Sons of Norway Tordenskjold Lodge 2-005
In the Pacific Northwest, the Norwegian Culture is represented by the Sons of Norway. The Spokane Sons of Norway was founded in 1907, meaning the organization just celebrated their 113-year anniversary! The mission of the organization is to promote, preserve, and cherish a lasting appreciation of the heritage and culture of Norway and provide quality insurance and financial products to its members.
The organization’s original membership requirements were very strict, requiring men to be Norwegian or of Norwegian descent, morally upright, in good health, capable of supporting a family, and be between the ages of 20 and 50.
The Spokane Sons of Norway Lodge was named after Peder Jansen Wessel Tordenskjold. He was an Admiral of the Danish-Norwegian Navy and was famous for his brilliant seamanship, dashing courage, and resourcefulness!
The Sons of Norway observe and celebrate many special days including St. Lucia Day, Little Christmas, Christmas Eve, Christmas Day, and New Year’s Eve. These events are centered around family meals, decorating the Christmas tree, exchanging gifts, religious ceremonies, spending time with friends, and going to the mountains for skiing! People greet each other with “God Jul” or “Gledelig Jul” (Merry Christmas) as they meet.
Tordenskjold Lodge members are very fond of contributing to their local community and are proud to donate to various local charities, (Second harvest, St. Margaret’s Shelter, Giving Backpacks, etc.), support Ski For Light (program for visually impaired skiers), volunteer at community events, supported Spokane Nordic Ski Assn. Youth Patrol, have given cultural presentations at schools, and participate in parades, the annual Fall Folk Festival, and Winterfest. Their pride and joy is to provide their community with a traditional Lutefisk dinner and bake sale every fall.
You can see photos of our activities on their website
www.sonsofnorwayspokane.com or our Facebook page “Spokane Sons of Norway Tordenskjold Lodge 2- 005”.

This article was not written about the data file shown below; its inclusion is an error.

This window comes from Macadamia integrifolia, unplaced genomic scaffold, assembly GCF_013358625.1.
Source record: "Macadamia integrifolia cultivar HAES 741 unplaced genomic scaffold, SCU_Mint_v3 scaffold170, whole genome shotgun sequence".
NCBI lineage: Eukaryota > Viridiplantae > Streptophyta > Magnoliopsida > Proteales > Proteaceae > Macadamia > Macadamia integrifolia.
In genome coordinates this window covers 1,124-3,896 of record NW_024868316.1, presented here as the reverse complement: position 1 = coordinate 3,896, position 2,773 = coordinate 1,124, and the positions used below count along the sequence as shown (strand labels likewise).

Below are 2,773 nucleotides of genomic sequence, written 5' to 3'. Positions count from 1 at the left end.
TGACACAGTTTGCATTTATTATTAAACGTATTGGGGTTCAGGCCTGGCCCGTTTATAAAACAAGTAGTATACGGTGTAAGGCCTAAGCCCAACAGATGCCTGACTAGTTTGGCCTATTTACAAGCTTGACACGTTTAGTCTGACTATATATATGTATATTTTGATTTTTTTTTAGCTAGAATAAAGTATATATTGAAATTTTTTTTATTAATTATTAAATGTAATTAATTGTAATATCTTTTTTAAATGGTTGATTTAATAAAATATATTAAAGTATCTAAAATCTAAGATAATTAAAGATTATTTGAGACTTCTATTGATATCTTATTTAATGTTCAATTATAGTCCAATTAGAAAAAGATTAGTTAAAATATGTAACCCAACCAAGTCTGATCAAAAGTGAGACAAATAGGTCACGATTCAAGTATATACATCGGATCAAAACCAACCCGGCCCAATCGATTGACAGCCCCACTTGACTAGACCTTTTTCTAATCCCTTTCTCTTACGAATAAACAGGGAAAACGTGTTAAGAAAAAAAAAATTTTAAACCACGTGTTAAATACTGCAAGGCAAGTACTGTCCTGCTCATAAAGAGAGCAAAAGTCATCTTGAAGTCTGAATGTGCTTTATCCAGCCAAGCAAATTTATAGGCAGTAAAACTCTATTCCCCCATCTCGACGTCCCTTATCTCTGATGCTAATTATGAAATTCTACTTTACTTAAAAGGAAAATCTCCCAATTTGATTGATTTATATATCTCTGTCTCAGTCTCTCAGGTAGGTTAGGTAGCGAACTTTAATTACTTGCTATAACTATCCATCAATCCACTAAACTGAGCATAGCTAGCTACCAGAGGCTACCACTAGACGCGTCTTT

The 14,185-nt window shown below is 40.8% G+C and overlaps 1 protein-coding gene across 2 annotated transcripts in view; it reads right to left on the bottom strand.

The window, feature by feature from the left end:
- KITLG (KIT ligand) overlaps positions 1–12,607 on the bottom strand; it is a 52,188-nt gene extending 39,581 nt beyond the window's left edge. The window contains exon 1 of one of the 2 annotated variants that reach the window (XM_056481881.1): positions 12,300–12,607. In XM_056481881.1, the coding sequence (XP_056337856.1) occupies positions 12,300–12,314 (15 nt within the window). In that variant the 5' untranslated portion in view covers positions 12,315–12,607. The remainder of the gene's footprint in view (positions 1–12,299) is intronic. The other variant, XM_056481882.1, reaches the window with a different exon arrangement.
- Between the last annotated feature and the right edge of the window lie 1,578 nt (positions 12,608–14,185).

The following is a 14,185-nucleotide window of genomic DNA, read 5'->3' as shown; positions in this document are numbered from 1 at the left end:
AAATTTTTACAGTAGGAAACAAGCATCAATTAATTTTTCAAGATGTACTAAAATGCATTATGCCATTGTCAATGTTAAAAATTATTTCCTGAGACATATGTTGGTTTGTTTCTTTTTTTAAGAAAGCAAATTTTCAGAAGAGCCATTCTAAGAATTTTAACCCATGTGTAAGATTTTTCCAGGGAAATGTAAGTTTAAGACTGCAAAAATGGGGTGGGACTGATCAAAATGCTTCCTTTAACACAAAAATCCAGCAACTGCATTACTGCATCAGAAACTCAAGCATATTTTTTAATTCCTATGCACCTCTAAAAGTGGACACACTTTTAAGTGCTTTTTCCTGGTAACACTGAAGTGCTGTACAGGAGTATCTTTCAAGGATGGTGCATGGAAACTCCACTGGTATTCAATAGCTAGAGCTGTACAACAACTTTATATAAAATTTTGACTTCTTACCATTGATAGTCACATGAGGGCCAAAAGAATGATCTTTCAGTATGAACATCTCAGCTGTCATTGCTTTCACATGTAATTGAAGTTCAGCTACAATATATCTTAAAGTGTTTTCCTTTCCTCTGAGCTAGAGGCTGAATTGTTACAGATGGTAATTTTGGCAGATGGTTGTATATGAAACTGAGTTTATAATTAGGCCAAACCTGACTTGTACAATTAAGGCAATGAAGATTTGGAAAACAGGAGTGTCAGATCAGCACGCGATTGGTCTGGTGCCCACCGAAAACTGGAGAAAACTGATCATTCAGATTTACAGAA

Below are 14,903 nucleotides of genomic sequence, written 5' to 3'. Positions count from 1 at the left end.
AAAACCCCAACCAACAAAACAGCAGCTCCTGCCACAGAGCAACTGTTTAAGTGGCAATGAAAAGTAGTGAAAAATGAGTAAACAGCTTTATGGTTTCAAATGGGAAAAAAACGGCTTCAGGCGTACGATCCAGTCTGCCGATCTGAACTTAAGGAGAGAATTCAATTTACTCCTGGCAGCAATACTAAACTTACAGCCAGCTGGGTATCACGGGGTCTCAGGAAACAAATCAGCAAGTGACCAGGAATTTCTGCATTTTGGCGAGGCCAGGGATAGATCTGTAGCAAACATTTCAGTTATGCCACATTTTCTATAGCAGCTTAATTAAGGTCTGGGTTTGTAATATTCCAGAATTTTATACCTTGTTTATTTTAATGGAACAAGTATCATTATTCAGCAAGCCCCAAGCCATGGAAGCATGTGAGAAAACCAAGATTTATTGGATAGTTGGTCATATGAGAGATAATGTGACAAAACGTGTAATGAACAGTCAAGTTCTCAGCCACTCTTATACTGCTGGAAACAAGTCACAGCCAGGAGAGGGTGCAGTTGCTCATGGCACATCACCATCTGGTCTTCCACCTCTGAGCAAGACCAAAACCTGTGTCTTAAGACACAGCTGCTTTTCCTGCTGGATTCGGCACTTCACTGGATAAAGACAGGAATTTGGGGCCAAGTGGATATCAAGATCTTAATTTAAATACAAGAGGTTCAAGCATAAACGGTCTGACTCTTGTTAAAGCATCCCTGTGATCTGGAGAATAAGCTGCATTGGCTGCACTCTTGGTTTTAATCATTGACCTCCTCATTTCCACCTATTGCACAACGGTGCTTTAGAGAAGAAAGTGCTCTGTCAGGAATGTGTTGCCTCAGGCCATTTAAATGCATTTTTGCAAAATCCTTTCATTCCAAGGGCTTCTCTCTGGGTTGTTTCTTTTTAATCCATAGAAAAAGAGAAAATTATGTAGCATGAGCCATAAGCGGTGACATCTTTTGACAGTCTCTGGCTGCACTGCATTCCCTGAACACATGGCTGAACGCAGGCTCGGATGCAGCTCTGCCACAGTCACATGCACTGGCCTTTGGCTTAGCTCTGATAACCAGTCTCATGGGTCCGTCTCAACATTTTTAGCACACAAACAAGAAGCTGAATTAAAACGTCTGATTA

Sons of Norway welcomes anyone who has an interest in the Norwegian culture to come to events or participate in classes. Folks who become members cite learning about a spouse’s culture, socializing and making new friends, learning about the foods and arts of Scandinavia, helping with outreach in the community, learning the Norwegian language, and carrying on traditions of their childhood. Additional benefits of membership include receiving a monthly magazine titled “Viking”, access to Norwegian language lessons and “The Recipe File” online, access to district ski lodge and youth camp, a membership pin, free classes in traditional food making, crafting, and arts, opportunity to participate in their Cultural and Sports Medals program, and the ever popular opportunity to ride in a Viking Ship in the local parades!
It is tradition in many Nordic homes to bake gingerbread houses to display on the table to eat Christmas day or later. Many Norwegians decorate a Christmas tree on December 23rd and then dance around the tree singing holiday songs. The tree is decorated with wheat straw ornaments, tiny Norwegian flags, and woven paper heart baskets. Greenery and candles may also adorn the home!
The traditional attire or National Costume of Norway is called a Bunad. The ladies version consists of a jumper or skirt and vest as well as a blouse, small hat, purse, apron, and black shoes with a silver buckle. The dress is decorated with colorful floral designs in embroidery as well as silver clasps and or belt. Jewelry known as Solje made of silver or gold features small “spoons” dangling from earrings or a pendant. The men’s bunad includes knicker style pants, a vest, shirt, jacket, and black shoes with a silver
buckle. Some adornment with ornate trim and silver clasps on the vest or jacket may be seen.
The pictures to the right show traditional handmade Viking knit bracelets and traditional attire!
Scandinavians have a Christmas banquet called Julebord, that includes traditional dishes such as Lutefisk (cod fish), Ribbe (pork roast with ribs), sweet and sour cabbage, Lefse (potato flatbread), meatballs, Gjetost (a nutty / sweet brown cheese), pickled herring, lingonberries (wild cranberries), many different traditional cookies, Almond cake, Risgrot (warm rice porridge,) and a traditional alcoholic beverage distilled from potatoes called Aquavit.
Pictured on the left is Lefse making! Lefse is a potato flatbread that is cooked on a griddle, not baked in an oven! As well as Vafler (waffles) which are eaten as a snack, breakfast food, or dessert with various jams and Krumkake, the traditional almond flavored cone cookie, light and crisp!